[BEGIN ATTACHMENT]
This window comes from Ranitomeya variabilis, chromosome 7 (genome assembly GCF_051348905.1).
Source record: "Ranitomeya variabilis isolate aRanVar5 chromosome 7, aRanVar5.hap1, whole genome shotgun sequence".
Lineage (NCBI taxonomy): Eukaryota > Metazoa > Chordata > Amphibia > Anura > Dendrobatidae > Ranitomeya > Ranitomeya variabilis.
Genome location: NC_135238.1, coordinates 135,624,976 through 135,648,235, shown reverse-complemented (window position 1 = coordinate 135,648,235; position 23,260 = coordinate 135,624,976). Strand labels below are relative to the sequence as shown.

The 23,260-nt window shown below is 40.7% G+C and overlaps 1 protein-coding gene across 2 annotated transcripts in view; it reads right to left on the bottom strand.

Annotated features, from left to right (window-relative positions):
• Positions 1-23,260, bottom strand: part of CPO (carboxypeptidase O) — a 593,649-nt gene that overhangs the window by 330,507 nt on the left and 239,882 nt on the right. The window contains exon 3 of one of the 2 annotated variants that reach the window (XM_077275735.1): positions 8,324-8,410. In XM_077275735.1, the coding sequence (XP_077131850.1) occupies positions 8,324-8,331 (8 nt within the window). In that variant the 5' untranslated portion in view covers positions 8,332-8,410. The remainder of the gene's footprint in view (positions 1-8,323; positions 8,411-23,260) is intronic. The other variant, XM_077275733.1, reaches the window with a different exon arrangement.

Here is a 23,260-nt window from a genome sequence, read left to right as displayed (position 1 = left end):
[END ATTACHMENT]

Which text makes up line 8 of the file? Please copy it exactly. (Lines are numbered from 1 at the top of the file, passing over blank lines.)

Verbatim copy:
Here is a 23,260-nt window from a genome sequence, read left to right as displayed (position 1 = left end):